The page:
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Body Worlds--von Hagens Plastination Exhibit

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ok, this might sound naive or insensitive but why does von Hagen's corpse on a cross disturb you so much. I'm curious to hear explicit reasons.

My mind is not completely made up, but in general I think depictions of the crucifixion are usually too tame, they have become domesticated, too safe, lost their scandal, and anything that disrupts that complacency I think can be a good thing.

I understand that the crucifix has become a sacred symbol and that it out to be revered but I think most people are too quick to be offended.

I haven't seen the actual image so I can't speak to the specifics. It reminds me of the Christian indignation at Andres Serrano's "Piss Christ," which I also thought was a good thing. But perhaps that discussion is for another thread.

Anyway, I'm sure there are many who disagree with me; I'd love to hear you thoughts.

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yank_eh wrote:

: My mind is not completely made up, but in general I think depictions of the crucifixion are usually

: too tame, they have become domesticated, too safe, lost their scandal, and anything that

: disrupts that complacency I think can be a good thing.

I don't think a "plastinated" corpse will be all that much wilder (or whatever the opposite of "tame" is here). I can appreciate that this corpse won't NECESSARILY represent Christ -- many people have been crucified over the years, of course -- but then, crucifixion was a form of tortorous death, and why would anybody want to associate a real person's body with THAT, as opposed to skateboarding or kicking soccer balls or whatever else it is that the Body Worlds bodies do?

Incidentally, this exhibit just arrived in Vancouver.

Has anyone commented yet in this thread on the interesting paradox that some Christians venerate pieces of the dead bodies of the saints, while objecting to the treatment of dead bodies in this exhibit? I'm thinking of this story in the Vancouver Sun, for example, which mentions the objections to this show but doesn't mention the veneration of relics -- though the local Catholic archdiocese's official statement does.

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ok, this might sound naive or insensitive but why does von Hagen's corpse on a cross disturb you so much. I'm curious to hear explicit reasons.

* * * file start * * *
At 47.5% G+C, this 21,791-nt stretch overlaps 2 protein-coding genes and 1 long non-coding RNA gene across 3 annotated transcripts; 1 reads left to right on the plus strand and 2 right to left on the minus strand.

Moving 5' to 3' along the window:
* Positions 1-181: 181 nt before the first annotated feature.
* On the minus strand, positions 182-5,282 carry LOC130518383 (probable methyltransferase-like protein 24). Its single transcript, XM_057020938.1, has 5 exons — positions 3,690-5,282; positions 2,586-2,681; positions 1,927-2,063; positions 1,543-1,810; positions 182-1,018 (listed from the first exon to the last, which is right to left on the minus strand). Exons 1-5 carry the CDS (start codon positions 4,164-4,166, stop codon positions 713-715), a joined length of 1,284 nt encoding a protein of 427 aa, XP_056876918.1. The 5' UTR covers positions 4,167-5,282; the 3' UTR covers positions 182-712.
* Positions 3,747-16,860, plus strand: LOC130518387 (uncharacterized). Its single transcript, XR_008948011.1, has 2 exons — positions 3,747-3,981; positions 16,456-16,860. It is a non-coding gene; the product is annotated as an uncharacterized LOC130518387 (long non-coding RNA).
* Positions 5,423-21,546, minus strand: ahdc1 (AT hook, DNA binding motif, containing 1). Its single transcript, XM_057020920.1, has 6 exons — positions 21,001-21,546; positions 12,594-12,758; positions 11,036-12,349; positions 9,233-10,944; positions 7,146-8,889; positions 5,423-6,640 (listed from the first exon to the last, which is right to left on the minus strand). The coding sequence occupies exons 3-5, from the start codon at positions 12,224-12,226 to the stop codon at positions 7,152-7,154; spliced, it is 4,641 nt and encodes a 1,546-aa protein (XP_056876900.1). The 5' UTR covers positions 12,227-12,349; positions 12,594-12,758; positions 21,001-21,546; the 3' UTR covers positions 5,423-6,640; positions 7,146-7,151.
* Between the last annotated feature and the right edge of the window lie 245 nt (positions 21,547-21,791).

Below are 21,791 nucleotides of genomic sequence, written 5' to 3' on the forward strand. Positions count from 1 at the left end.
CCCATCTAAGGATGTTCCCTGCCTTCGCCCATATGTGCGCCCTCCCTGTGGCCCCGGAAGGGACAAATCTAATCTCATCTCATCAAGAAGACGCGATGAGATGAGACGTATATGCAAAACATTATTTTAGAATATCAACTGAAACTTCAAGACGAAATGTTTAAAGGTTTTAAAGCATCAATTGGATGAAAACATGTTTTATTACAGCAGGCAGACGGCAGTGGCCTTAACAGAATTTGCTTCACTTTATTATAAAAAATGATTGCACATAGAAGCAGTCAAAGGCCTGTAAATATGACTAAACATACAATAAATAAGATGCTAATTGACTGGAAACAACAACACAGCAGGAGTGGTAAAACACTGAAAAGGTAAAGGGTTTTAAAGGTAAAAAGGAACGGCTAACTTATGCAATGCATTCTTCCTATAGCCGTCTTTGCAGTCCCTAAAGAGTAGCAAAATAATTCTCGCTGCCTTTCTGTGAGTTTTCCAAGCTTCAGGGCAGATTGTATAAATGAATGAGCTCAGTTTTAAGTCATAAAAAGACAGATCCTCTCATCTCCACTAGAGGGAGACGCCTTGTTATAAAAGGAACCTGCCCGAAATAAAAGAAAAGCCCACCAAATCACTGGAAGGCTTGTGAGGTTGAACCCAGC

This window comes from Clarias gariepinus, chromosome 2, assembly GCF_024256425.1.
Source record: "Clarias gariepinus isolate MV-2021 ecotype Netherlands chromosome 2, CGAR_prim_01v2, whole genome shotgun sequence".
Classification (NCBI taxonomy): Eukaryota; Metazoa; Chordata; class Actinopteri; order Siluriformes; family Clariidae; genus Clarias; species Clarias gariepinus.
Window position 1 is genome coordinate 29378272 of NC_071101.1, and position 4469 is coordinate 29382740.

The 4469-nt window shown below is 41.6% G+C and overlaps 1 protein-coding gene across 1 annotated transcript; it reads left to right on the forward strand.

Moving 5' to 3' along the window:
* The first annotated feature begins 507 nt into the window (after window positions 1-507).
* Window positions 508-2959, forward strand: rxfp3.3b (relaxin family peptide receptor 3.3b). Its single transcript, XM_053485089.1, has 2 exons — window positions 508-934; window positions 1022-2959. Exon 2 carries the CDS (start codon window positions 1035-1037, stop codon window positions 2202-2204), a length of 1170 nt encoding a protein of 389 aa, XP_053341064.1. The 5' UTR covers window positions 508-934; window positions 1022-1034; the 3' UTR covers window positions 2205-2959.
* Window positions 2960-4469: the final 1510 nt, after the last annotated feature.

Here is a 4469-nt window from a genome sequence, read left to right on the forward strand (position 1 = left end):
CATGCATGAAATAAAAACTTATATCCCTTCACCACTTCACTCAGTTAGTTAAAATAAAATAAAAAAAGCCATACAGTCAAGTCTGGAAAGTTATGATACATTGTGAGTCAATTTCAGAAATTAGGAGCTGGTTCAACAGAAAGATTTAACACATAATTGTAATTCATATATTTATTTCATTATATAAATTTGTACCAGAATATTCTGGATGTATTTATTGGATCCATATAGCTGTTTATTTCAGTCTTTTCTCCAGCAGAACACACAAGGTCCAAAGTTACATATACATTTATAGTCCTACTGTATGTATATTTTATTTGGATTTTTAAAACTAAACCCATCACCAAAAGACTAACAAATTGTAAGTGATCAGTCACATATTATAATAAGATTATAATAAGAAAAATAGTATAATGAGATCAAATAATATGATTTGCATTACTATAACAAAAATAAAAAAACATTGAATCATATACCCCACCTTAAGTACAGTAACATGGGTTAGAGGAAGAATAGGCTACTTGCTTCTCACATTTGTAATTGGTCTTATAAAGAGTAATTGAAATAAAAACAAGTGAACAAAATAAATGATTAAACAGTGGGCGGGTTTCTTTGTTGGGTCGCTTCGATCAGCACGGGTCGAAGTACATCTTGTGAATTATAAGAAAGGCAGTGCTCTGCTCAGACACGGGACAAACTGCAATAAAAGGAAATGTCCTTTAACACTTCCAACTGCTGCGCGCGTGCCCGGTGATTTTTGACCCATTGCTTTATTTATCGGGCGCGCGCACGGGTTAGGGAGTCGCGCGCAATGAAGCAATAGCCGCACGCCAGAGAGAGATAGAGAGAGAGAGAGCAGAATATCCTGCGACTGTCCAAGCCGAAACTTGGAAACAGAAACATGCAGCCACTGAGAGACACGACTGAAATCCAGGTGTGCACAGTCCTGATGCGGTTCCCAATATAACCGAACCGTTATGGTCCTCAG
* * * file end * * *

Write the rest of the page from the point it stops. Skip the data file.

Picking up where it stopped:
My mind is not completely made up, but in general I think depictions of the crucifixion are usually too tame, they have become domesticated, too safe, lost their scandal, and anything that disrupts that complacency I think can be a good thing.

I understand that the crucifix has become a sacred symbol and that it out to be revered but I think most people are too quick to be offended.

I haven't seen the actual image so I can't speak to the specifics. It reminds me of the Christian indignation at Andres Serrano's "Piss Christ," which I also thought was a good thing. But perhaps that discussion is for another thread.

Anyway, I'm sure there are many who disagree with me; I'd love to hear you thoughts.

Entirely fair point. I reacted at an emotional level and don't really know what the problem is.

You're quite right that our representations are too tame.

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Has anyone commented yet in this thread on the interesting paradox that some Christians venerate pieces of the dead bodies of the saints, while objecting to the treatment of dead bodies in this exhibit? I'm thinking of this story in the Vancouver Sun, for example, which mentions the objections to this show but doesn't mention the veneration of relics -- though the local Catholic archdiocese's official statement does.

Very good observation. The whole veneration thing isn't something in my daily or regular routine so I don't think I would have ever made this connection. But it has merit. I'll have to look the schedule of this thing up, see if it will be anywhere nearby. If I decided I want to go . . . probably would.

And I third the observation that many crucifixion depictions are on the unrealistically tame side.

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FINALLY! I made it up to the Science Center while version 3 was here. If I recall, BW1 had some whimsical poses. Those are gone now. Now they are athletic and dance poses. 3 deals a lot with the heart, but the rest of the body gets some attention as well. A blend of art and education. Although I know they are cadavers, it really didn't seem much different than if they were manikins.

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